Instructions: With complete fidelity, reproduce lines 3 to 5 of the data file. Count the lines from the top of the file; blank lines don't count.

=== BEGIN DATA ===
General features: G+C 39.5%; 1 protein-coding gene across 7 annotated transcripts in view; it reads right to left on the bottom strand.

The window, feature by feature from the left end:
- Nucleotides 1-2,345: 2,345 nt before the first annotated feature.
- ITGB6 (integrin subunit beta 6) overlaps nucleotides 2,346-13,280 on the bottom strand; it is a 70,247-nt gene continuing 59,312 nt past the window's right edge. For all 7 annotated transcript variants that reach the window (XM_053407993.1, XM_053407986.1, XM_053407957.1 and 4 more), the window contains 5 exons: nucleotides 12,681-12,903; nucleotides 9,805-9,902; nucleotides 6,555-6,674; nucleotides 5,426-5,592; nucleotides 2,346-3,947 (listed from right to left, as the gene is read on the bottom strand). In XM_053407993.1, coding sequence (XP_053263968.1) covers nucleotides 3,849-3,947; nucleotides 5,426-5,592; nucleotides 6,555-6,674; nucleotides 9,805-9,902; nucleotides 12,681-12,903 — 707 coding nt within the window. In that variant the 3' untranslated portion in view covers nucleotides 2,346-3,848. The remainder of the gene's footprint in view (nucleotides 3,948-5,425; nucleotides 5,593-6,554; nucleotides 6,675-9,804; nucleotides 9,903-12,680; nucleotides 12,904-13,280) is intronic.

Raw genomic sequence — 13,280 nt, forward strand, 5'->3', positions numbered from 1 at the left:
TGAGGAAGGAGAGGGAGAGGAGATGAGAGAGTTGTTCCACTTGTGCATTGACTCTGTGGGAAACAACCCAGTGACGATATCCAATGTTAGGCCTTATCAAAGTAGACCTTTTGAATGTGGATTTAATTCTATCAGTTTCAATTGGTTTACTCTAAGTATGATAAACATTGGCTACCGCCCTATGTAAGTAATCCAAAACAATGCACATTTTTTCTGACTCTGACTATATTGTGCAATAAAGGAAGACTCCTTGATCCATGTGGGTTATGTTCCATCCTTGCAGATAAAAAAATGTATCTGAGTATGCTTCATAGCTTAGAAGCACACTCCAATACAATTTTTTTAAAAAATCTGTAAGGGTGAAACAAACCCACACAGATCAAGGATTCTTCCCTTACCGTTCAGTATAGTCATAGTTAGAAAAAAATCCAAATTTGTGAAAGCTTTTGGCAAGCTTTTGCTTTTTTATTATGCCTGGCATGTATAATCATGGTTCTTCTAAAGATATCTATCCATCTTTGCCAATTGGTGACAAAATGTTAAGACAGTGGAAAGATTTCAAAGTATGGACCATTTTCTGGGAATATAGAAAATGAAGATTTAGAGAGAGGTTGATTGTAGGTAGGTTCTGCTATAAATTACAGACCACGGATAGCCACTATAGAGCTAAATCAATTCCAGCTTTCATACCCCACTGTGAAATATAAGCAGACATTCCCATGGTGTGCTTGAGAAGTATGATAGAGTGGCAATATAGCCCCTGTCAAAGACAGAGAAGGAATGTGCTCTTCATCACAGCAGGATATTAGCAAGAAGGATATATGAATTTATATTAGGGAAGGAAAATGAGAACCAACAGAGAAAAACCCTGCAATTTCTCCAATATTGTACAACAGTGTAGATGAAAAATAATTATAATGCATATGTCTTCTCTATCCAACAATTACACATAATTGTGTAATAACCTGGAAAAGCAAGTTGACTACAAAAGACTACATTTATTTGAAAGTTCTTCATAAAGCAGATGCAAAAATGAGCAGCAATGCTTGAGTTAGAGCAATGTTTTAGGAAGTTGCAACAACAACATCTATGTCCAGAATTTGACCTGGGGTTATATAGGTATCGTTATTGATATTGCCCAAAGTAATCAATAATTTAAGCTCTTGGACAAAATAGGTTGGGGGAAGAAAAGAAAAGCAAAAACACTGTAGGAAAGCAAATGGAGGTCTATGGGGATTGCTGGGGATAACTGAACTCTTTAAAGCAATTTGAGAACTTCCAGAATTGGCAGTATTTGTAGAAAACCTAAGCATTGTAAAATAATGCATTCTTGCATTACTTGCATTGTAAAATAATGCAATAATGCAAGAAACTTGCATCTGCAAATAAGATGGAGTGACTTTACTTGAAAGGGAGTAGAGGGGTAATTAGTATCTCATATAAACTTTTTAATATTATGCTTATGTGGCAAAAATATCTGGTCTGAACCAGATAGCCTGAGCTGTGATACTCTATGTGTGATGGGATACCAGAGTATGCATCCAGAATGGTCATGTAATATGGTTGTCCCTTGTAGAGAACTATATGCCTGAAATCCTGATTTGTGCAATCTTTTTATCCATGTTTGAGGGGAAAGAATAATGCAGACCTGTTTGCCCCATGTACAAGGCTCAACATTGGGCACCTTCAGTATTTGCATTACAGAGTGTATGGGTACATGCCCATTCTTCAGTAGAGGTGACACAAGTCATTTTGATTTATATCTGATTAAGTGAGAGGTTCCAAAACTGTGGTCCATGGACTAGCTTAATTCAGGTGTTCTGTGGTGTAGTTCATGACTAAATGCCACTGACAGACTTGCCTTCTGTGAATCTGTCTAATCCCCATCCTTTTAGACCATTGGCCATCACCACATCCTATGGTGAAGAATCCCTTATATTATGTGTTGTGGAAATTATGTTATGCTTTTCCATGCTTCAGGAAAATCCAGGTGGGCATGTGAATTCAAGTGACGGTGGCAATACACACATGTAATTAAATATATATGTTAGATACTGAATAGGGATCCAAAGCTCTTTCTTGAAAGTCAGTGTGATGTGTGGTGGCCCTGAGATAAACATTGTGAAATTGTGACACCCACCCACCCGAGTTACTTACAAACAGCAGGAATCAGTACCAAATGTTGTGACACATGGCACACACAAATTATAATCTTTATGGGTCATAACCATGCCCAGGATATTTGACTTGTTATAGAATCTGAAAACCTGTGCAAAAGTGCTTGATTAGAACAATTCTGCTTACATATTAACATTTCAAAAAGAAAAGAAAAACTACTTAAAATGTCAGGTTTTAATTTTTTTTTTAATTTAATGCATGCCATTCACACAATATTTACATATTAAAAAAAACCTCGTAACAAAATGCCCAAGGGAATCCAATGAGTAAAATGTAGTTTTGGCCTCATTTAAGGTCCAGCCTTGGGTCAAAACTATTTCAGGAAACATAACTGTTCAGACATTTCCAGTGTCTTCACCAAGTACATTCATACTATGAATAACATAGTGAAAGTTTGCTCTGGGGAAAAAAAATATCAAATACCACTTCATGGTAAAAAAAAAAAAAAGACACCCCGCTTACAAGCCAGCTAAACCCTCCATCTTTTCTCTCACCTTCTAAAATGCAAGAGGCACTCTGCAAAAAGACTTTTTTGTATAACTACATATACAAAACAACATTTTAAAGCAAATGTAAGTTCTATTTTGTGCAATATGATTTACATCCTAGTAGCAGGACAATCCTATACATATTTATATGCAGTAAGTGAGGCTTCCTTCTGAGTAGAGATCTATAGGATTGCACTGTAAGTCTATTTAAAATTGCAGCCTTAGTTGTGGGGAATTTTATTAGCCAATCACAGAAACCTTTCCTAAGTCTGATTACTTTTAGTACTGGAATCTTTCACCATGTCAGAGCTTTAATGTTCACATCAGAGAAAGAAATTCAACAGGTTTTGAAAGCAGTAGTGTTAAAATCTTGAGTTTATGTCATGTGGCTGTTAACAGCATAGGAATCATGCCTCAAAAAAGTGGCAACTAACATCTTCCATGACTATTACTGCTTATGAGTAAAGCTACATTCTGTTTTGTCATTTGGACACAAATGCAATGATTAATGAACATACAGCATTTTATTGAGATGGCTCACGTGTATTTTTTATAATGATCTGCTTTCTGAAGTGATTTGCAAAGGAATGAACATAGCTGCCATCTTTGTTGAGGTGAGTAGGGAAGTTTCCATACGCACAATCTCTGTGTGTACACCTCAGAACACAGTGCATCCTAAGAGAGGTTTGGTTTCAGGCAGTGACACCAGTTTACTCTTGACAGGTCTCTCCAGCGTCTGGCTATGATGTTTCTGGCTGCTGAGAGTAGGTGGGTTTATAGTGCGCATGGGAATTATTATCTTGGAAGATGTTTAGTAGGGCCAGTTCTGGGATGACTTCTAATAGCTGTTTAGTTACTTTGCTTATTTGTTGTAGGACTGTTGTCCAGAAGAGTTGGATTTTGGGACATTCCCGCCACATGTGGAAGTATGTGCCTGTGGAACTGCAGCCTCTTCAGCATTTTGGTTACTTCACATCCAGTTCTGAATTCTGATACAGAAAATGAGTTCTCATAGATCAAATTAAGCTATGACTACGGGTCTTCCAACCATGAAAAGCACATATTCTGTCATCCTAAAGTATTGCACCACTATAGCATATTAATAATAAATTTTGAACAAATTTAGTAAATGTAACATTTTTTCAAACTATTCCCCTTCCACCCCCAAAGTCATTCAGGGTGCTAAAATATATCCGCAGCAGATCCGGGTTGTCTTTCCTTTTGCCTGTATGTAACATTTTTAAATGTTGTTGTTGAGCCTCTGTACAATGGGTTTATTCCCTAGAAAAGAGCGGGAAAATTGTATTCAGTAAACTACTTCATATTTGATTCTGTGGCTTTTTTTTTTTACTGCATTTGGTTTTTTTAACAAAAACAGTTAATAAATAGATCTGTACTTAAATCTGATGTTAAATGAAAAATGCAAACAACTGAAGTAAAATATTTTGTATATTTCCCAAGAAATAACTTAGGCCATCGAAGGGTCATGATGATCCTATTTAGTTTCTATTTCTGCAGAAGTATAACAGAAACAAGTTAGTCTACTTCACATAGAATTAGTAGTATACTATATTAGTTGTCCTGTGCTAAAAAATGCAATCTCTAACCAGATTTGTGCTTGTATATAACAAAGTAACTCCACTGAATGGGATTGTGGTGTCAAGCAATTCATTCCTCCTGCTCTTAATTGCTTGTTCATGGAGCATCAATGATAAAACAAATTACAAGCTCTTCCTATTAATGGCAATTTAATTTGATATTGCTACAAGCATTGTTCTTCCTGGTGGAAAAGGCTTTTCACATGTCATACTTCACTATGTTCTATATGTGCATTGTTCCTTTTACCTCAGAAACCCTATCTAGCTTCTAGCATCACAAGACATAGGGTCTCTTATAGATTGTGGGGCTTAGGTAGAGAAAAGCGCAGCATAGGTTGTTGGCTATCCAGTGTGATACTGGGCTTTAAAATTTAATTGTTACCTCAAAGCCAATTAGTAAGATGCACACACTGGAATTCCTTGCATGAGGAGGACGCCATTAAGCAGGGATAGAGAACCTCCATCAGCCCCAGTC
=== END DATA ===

- Nucleotides 1-2,345: 2,345 nt before the first annotated feature.
- ITGB6 (integrin subunit beta 6) overlaps nucleotides 2,346-13,280 on the bottom strand; it is a 70,247-nt gene continuing 59,312 nt past the window's right edge. For all 7 annotated transcript variants that reach the window (XM_053407993.1, XM_053407986.1, XM_053407957.1 and 4 more), the window contains 5 exons: nucleotides 12,681-12,903; nucleotides 9,805-9,902; nucleotides 6,555-6,674; nucleotides 5,426-5,592; nucleotides 2,346-3,947 (listed from right to left, as the gene is read on the bottom strand). In XM_053407993.1, coding sequence (XP_053263968.1) covers nucleotides 3,849-3,947; nucleotides 5,426-5,592; nucleotides 6,555-6,674; nucleotides 9,805-9,902; nucleotides 12,681-12,903 — 707 coding nt within the window. In that variant the 3' untranslated portion in view covers nucleotides 2,346-3,848. The remainder of the gene's footprint in view (nucleotides 3,948-5,425; nucleotides 5,593-6,554; nucleotides 6,675-9,804; nucleotides 9,903-12,680; nucleotides 12,904-13,280) is intronic.

Raw genomic sequence — 13,280 nt, forward strand, 5'->3', positions numbered from 1 at the left: